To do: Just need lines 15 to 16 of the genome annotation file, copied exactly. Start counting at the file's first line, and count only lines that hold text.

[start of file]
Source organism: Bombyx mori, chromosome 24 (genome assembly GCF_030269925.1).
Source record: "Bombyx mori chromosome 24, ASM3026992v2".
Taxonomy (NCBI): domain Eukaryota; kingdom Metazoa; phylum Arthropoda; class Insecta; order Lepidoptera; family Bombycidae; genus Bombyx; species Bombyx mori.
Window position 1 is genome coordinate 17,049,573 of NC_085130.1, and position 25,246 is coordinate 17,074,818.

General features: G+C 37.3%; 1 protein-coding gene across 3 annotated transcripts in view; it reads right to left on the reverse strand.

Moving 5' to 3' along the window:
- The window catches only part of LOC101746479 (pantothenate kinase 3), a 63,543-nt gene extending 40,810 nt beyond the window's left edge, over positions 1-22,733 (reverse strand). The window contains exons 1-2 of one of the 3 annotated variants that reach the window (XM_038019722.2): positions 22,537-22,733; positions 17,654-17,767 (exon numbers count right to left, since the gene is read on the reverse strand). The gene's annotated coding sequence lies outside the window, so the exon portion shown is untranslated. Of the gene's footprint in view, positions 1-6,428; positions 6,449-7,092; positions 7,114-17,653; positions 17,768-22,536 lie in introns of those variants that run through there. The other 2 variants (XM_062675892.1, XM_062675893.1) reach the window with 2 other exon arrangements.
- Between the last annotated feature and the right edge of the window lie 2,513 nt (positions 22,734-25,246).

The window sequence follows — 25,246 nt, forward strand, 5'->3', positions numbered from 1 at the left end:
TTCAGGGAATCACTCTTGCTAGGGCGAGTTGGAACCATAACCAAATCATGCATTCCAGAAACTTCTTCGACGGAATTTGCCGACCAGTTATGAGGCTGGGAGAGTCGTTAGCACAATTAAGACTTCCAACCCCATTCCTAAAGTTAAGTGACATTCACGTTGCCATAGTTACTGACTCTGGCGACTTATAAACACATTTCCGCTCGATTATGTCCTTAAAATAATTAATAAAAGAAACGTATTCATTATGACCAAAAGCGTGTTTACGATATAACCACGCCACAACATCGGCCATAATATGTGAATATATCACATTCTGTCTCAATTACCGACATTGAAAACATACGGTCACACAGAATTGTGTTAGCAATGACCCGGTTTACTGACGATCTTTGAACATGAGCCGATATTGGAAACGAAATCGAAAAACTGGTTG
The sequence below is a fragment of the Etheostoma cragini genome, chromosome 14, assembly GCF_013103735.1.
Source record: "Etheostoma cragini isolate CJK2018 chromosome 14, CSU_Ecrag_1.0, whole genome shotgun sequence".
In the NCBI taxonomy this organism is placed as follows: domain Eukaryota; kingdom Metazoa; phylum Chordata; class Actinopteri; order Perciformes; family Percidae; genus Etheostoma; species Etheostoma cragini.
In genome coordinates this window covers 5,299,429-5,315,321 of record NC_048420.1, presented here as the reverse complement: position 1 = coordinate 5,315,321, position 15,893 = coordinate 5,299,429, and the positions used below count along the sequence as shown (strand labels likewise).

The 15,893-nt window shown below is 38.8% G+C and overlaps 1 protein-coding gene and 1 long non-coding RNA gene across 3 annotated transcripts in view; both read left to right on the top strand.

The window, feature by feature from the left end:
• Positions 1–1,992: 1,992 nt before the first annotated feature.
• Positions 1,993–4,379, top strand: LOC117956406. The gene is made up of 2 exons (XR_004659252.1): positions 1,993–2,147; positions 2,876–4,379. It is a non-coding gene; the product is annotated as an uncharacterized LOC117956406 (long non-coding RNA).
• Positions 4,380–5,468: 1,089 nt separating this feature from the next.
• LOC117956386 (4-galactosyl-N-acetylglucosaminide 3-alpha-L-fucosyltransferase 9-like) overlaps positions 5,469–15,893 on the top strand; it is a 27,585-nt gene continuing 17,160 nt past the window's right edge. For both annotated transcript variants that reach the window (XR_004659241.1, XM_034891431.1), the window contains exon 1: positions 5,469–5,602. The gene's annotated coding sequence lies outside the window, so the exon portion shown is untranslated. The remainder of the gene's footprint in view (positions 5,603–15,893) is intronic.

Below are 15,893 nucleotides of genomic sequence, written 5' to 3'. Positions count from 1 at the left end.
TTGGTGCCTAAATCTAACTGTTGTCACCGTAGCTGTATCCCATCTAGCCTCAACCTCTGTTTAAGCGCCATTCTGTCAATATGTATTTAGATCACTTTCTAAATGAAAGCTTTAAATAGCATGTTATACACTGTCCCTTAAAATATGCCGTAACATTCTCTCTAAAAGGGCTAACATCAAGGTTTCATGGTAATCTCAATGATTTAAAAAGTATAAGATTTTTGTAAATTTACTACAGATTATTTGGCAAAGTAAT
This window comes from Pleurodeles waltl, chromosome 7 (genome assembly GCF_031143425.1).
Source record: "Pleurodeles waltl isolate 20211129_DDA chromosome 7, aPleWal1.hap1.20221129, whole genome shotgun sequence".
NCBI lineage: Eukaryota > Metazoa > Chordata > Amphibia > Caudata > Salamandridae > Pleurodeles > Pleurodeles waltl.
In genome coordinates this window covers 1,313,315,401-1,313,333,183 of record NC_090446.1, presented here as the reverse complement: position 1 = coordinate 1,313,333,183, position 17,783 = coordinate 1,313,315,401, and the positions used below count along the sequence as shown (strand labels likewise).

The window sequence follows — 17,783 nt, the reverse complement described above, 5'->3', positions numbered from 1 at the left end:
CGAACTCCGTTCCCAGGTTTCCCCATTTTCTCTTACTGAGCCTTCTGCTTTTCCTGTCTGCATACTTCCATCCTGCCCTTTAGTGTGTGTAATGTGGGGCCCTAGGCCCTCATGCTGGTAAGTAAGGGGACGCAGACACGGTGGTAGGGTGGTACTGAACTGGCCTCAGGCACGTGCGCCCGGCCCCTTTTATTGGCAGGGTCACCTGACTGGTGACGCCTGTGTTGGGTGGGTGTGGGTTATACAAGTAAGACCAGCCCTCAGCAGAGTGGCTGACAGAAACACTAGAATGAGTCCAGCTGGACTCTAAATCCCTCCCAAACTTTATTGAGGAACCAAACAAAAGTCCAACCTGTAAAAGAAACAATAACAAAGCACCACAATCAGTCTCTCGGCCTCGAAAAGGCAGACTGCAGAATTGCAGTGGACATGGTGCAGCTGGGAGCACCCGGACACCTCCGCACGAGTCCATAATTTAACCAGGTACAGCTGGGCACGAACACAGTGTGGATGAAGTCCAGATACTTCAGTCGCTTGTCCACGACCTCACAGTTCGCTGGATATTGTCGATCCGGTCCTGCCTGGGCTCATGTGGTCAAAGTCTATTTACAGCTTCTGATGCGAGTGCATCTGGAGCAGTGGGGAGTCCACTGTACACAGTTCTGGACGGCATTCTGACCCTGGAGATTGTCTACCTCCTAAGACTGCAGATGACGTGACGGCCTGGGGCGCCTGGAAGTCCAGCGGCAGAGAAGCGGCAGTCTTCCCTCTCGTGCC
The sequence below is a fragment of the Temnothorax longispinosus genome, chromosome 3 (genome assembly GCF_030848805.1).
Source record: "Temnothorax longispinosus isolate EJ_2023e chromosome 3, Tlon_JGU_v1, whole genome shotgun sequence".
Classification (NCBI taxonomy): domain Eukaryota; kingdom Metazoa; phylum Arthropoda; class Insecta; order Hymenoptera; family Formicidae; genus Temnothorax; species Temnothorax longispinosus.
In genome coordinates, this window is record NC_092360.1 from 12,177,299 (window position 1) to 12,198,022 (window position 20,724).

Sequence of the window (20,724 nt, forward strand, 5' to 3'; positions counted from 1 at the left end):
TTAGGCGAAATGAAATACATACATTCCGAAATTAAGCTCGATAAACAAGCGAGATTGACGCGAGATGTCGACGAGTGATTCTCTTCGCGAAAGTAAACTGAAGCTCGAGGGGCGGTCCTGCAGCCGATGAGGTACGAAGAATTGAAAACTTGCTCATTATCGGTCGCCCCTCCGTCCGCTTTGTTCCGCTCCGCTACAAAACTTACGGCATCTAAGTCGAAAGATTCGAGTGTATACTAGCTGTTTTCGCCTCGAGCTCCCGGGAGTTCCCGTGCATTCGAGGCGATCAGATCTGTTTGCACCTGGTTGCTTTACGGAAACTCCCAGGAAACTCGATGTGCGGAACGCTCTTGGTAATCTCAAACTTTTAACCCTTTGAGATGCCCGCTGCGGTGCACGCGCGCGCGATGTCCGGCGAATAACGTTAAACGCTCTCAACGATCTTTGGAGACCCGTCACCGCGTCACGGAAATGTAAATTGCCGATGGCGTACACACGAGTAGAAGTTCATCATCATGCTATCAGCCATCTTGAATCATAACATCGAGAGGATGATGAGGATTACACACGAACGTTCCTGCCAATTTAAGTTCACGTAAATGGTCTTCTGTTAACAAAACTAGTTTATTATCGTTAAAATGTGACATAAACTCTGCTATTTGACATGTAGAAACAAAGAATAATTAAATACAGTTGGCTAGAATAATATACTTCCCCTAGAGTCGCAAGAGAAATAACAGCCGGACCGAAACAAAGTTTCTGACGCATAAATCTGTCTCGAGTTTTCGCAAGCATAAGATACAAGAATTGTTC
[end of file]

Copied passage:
The 15,893-nt window shown below is 38.8% G+C and overlaps 1 protein-coding gene and 1 long non-coding RNA gene across 3 annotated transcripts in view; both read left to right on the top strand.

The window, feature by feature from the left end: